Is Unwanted Birth Associated with Child Malnutrition in Bangladesh?

By Rahman, Mosfequr | International Perspectives on Sexual and Reproductive Health, June 2015 | Go to article overview

Is Unwanted Birth Associated with Child Malnutrition in Bangladesh?


Rahman, Mosfequr, International Perspectives on Sexual and Reproductive Health


Despite the substantial progress made during the past decade in reducing its prevalence, child malnutrition is still a major public health problem, especially in resource-poor countries. Malnutrition is related to macronutrient deficiency and is characterized by stunting, wasting and underweight. Stunting, defined as insufficient height for age, is an indicator of chronic undernutrition, and is the result of prolonged food deprivation or of disease or illness; wasting, or insufficient mass for height, is an indicator of acute undernutrition, and is the result of relatively recent food deprivation or illness; and underweight, or insufficient weight for age, is a composite indicator that reflects both acute and chronic undernutrition, although it cannot distinguish between them. (1) Globally, an estimated 165 million children younger than five (26%) are stunted, 52 million (8%) are wasted and 100 million (16%) are underweight. (2) Malnutrition is responsible for 35% of the burden of disease in children younger than five, and 11% of the disability-adjusted life years (healthy years of life) lost worldwide. (3)

Bangladesh has one of the highest rates of child malnutrition in the world, (4) and malnutrition is the country's leading cause of child morbidity and mortality. (5) Two of every five children in Bangladesh suffer from moderate-to-severe underweight, (6) and roughly two-thirds of deaths among children younger than five are attributable to un dernutrition. (7) Despite the importance of early child nutrition for survival and long-term development, the international nutrition community has had difficulty reaching a consensus on how to combat child undernutrition. (8,9)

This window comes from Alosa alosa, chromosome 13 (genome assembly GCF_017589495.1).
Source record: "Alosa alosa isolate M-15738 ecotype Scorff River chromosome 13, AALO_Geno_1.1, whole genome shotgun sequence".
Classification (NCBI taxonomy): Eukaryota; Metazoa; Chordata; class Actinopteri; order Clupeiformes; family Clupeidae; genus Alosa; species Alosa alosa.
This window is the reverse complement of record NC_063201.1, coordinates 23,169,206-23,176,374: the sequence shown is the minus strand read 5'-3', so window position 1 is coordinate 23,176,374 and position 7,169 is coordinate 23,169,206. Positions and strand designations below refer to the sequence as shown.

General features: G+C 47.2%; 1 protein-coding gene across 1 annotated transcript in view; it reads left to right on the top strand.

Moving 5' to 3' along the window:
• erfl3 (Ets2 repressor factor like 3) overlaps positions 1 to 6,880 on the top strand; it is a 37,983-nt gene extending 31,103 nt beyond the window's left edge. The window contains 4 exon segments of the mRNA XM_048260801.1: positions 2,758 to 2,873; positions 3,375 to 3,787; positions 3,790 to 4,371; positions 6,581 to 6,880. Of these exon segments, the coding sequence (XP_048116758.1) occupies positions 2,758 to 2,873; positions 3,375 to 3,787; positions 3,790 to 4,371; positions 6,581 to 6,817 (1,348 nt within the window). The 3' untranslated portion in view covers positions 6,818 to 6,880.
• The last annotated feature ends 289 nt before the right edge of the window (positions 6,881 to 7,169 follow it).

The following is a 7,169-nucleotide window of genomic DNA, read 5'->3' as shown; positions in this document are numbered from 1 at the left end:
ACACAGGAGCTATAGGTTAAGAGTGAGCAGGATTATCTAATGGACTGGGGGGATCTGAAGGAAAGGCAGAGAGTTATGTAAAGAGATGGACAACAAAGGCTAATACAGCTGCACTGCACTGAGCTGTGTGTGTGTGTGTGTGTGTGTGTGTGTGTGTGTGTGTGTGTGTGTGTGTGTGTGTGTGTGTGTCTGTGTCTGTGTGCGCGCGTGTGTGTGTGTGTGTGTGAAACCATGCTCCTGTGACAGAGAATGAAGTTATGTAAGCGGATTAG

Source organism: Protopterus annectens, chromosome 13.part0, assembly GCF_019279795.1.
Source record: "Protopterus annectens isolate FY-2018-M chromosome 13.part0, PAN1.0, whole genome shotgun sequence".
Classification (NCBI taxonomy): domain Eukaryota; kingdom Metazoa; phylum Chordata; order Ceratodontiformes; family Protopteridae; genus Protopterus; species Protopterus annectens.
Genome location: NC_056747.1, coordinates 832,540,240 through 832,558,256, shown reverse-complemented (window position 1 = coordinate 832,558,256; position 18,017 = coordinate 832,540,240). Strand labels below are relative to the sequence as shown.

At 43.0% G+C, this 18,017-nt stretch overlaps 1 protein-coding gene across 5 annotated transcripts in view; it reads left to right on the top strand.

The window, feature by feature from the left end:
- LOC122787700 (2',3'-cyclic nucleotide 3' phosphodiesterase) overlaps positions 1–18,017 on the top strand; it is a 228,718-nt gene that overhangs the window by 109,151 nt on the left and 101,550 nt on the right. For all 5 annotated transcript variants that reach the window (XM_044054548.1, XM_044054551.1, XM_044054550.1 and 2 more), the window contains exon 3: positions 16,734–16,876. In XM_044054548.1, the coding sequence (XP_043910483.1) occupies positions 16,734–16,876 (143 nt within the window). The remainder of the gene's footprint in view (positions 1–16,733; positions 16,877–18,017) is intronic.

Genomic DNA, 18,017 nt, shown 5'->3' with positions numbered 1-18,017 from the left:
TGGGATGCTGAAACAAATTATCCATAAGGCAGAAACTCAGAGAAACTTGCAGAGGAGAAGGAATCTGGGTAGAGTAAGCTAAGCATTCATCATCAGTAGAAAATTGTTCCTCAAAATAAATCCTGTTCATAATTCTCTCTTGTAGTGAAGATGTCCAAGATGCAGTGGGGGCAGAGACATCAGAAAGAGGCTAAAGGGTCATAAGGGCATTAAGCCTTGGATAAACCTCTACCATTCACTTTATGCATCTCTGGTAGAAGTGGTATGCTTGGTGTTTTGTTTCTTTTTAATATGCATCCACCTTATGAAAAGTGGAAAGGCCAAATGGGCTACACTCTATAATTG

An ample body of research has examined the biological, (10,11) environmental, (12,13) and socioeconomic (14,15) correlates of child malnutrition, but researchers have only begun to investigate many aspects of the social environment. Moreover, research indicates that maternal education, (16) maternal autonomy, (17) maternal body mass index (BMI), (18) maternal height, (19) household wealth, (20) urban residence, (21) and having a safe source of drinking water and hygienic toilet facilities (22) are positively associated with child nutrition. A psychological factor that might influence a child's risk of malnutrition is whether the pregnancy was unintended--either unwanted (the parent did not desire any, or any more, children) or mistimed (the pregnancy occurred earlier than desired). (23) A parent's feelings toward a child born as a result of unwanted pregnancy may adversely affect the child's health if these feelings contribute to conscious or unconscious neglect of the child, resulting in inadequate provision of nutrition, lack of parent-child bonding and inattention to the child's health care needs. (24) Researchers have attempted to model the associations between maternal pregnancy intendedness and child survival and health outcomes. Barber and colleagues hypothesized that various pathways link unwanted childbearing, child health and mother-child relationships, and suggested that children who had been unwanted at the time of conception may suffer more neglect and abuse than those who had been wanted. (25) Women whose pregnancies are unwanted tend to initiate antenatal care later than do women whose pregnancies are wanted. (26,27) In a study of postnatal outcomes, rates of infant mortality (death during the first 28 days of life) were higher following unwanted pregnancies than following other pregnancies. (28) In an analysis of Demographic and Health Survey (DHS) data from five developing countries, Montgomery and colleagues found that unwantedness was linked to child malnutrition in the Dominican Republic, but not in the other four countries. (29) Unwanted pregnancies have also been linked to adverse outcomes and behaviors--including low birth weight, neonatal mortality, absence of breast-feeding and poor parental care--in several U.S. studies. …